YEPP strives to create a brave environment for Lesbian, Gay, Bisexual, Transgender, Queer and Intersex (LGBTQI+) youth experiencing homelessness to explore their history, investigate new ways to address their struggles and to celebrate their strengths through personal, leadership and community development programming that incorporate different art-expression forms.
While supporting LGBTQI+ young people at the Broadway Youth Center in Chicago, an organization working with youth experiencing homelessness, Bonsai Bermúdez facilitated a healing initiative in 2010 which drew upon the experiences and stories of street-based youth using various creative disciplines. It was called Proposal for Life.
The young participants found these workshops so powerful and instrumental for their self care and survival that it grew into a more comprehensive effort called Survival Youth Theatre. This new incarnation evolved into a youth-led initiative affording some of the youth opportunities to become leaders of the program and their communities. Although this weekly initiative didn’t develop a final performance, the idea stayed alive.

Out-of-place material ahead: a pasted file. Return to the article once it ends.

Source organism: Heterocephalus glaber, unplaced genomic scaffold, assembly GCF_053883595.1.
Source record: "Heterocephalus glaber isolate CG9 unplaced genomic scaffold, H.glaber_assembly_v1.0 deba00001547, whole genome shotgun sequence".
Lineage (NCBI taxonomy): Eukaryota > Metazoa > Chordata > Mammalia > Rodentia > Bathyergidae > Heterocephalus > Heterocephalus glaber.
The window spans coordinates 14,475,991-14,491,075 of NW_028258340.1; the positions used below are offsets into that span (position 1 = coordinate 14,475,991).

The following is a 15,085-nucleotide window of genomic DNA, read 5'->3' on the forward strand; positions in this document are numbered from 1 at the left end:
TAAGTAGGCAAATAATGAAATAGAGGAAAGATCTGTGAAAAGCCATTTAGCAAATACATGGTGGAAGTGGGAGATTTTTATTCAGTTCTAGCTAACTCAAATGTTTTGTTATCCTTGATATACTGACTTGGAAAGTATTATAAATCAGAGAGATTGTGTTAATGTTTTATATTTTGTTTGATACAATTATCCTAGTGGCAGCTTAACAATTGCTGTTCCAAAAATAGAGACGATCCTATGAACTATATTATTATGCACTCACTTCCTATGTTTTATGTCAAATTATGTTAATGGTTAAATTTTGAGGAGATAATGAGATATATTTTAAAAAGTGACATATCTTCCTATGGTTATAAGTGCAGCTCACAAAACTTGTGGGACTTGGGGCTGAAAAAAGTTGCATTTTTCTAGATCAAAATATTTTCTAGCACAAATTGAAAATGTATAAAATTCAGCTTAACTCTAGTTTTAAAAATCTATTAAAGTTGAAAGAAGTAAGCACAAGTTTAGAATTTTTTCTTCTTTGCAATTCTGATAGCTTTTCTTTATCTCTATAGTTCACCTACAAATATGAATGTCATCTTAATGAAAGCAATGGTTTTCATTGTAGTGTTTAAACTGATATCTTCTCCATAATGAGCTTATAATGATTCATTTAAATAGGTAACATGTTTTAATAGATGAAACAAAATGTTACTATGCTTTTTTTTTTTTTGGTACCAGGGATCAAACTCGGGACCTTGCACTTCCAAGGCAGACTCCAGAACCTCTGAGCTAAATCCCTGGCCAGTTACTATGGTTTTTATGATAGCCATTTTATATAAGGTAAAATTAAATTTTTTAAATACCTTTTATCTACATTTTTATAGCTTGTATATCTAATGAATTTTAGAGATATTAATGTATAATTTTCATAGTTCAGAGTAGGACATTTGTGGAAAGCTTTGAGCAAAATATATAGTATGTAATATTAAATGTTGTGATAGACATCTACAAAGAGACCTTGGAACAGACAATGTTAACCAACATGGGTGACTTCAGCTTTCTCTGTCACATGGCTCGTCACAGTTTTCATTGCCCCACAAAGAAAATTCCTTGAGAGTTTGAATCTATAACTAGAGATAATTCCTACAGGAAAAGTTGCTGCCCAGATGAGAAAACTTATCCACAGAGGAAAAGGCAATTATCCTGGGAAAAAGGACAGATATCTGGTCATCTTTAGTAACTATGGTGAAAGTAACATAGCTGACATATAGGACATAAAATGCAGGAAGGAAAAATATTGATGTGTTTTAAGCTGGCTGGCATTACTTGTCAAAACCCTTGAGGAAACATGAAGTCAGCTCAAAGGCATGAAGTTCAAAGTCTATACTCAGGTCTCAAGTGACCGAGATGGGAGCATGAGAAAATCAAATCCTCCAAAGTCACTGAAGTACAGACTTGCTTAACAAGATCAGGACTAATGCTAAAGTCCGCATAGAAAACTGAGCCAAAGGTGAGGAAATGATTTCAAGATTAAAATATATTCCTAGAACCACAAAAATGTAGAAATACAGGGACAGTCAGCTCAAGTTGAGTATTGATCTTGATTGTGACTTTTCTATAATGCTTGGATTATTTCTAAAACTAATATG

Later that year, after revising the mission, a new team met to develop a plan of rebuilding and re-opening the project. With this new charter in place, the Youth Empowerment Performance Project (YEPP) secured rehearsal space and began operating on March 1st, 2011. Since then, YEPP has produced multiple original works and has performed and led many conversations for schools and communities across the country including Cyndi Lauper and her True Colors Fund in New York City, The National Archives of Washington, D.C., and Creating Change Conference in Chicago.